Looking for something?

Monday, February 24, 2014

Lalaloopsy dolls are like potato chips...

...you can't have just one!
I don't intend to have a huge collection of these since they're fairly large and take up some room, but that statement may come back to bite me when the next wave comes out!  LOL

Yours truly,

Thursday, February 20, 2014

Mooshka Tots Karia review

I reached a milestone today:  I got banned from Facebook.  Apparently it's forbidden to suggest that someone keep their...behaviors in check, shall we say?  It's perfectly fine to have pages devoted to the harassment and bullying of right-wing politicians and men wrongly accused of crimes, but don't you ever, ever, EVER tell someone to behave themselves on a discussion board, or heaven help you!  LOL, the positive side is that it was only for twelve hours, so while I was on Facebook Time-Out I got to work on this review.  I've been holding this one back since Veterans' Day, so she's long overdue.  Here is my Mooshka doll, Karia.
Mooshka dolls are the fruits of a partnership between MGA Entertainment and Zapf Creations.  As a result of this heritage they have a concept similar to Lalaloopsy dolls.  According to the Mooshka's site, a group of paper dolls joined hands and came to life "through the power of friendship" (remember that Lalaloopsies come to life after being sewn together).  These dolls come in three sizes:  the six 13-inch dolls are simply referred to as Mooshkas, while the four 9.5-inch dolls like my Karia are called "Mooshka Tots."  Tots are the younger siblings of the big Mooshkas, with Karia's older sister being Myra.  In addition to regular Mooshkas and tots, there are three fifteen-inch dolls called "Sing Around the Rosie" dolls.  When one holds hands with these dolls they sing "Ring Around the Rosie."  Myra is available in this form along with two other characters, Niva and Lera.  I know that I'm just a trifle old for dolls that sing, but I like Lera's green eyes and brown hair, so I may seek her out.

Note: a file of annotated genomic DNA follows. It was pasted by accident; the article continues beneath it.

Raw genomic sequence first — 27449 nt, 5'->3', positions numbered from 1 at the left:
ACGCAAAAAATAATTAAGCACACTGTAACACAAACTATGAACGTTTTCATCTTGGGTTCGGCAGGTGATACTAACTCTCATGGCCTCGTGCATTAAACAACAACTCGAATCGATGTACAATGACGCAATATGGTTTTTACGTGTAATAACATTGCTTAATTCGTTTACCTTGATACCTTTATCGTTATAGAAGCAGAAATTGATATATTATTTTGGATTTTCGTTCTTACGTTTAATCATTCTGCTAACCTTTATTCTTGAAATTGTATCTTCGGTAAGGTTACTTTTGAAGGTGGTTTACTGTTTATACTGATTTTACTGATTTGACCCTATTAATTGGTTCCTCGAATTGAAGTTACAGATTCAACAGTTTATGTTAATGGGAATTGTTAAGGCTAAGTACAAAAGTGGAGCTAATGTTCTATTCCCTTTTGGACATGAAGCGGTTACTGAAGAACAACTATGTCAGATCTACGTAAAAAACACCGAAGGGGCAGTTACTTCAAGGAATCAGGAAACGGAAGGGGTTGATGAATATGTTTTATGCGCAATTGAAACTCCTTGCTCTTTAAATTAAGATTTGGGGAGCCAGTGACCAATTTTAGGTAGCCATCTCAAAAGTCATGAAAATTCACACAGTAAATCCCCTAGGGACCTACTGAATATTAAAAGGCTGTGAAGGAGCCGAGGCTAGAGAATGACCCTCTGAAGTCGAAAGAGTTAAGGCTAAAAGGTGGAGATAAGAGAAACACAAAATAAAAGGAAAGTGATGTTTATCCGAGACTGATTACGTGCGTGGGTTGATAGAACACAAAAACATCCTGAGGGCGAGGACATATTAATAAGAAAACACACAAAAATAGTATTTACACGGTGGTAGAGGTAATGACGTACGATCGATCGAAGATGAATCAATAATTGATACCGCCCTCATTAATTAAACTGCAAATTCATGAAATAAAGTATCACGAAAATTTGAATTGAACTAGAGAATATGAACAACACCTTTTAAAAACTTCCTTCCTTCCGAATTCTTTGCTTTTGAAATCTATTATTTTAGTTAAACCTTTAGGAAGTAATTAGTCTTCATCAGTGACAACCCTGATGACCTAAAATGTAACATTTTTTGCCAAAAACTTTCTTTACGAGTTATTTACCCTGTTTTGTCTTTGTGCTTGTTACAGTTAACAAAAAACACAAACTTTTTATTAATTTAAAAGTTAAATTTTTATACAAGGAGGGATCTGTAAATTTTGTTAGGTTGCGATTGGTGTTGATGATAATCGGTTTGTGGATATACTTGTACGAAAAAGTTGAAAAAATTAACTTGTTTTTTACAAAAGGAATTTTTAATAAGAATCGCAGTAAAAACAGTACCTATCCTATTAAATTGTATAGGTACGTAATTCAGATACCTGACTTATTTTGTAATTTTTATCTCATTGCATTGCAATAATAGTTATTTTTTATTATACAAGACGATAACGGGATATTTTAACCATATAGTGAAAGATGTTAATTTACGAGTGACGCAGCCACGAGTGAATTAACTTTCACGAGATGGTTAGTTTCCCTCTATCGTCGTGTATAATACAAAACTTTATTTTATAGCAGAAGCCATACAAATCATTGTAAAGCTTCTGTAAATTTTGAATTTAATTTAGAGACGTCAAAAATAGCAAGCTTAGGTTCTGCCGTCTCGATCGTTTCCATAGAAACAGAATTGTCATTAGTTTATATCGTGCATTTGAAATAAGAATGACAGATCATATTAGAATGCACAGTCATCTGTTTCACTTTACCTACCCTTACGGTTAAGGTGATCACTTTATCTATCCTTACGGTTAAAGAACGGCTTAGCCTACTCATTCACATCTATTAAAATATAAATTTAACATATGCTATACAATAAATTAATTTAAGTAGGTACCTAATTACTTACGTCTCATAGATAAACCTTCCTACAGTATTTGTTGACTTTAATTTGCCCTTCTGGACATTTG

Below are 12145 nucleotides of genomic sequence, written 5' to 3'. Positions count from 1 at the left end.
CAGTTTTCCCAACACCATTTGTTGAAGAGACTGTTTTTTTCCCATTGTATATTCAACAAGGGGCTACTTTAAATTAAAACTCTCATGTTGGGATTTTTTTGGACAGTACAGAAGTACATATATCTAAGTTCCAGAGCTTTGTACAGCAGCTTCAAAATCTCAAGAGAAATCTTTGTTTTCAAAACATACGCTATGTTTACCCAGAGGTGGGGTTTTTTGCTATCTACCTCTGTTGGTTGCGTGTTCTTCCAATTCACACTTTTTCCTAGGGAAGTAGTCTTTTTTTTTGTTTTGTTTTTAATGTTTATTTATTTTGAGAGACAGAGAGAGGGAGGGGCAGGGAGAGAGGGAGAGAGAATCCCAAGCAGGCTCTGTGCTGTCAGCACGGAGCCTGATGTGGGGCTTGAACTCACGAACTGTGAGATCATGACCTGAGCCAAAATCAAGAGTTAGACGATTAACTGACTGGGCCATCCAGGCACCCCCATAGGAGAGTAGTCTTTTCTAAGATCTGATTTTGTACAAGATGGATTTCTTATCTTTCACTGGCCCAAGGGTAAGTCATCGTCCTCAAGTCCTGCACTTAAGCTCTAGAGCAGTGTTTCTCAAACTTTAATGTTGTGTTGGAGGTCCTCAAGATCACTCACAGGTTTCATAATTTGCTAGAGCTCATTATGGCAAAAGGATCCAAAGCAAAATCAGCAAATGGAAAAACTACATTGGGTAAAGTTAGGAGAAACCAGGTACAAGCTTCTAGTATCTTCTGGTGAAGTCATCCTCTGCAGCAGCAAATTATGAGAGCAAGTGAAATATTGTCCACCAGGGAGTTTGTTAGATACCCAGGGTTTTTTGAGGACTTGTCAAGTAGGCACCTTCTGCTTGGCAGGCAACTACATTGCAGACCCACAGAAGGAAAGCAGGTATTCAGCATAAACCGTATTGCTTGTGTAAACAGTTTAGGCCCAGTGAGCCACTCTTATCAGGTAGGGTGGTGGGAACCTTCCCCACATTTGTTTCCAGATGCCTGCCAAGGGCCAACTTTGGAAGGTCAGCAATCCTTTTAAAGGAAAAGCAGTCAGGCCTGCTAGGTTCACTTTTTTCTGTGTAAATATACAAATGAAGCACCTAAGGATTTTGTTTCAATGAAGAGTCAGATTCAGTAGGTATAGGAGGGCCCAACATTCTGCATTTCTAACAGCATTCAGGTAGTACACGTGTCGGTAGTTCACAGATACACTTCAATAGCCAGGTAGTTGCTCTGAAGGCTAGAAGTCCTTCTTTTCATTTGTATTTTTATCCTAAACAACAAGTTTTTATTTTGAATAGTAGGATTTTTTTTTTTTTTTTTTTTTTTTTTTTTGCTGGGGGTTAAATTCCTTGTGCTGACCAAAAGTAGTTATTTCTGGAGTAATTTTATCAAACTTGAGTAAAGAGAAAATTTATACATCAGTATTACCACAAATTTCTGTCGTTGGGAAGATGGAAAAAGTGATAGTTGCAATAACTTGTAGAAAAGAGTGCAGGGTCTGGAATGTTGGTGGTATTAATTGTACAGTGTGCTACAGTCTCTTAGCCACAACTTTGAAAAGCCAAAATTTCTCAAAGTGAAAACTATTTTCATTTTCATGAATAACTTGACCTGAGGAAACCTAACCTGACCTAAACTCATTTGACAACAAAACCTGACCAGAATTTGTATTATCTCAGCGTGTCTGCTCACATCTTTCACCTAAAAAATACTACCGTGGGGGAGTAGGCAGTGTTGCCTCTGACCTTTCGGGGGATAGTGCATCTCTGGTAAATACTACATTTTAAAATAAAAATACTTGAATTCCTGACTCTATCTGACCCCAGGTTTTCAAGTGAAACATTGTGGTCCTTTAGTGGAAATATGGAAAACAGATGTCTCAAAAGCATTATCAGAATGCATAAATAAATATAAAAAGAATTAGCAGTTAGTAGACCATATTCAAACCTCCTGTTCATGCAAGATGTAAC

Now, the review.  Mooshka dolls come in these really nice cardboard boxes, so that's where I'll start.
These are a lot like Living Dead Doll boxes.  They had a plastic panel on the front that allows one to view the doll in the store.  The cardboard lid fit over the back and was held on with a small cardboard band.  I pitched the plastic front and the cardboard band, so now the lid fits on top.
The top has this ribbon handle, effectively turning the box into a handy little carrying case.  Word of advice:  if you are in your twenties or older and choose to carry this box through the store by the ribbon, be prepared for some stares.  LOL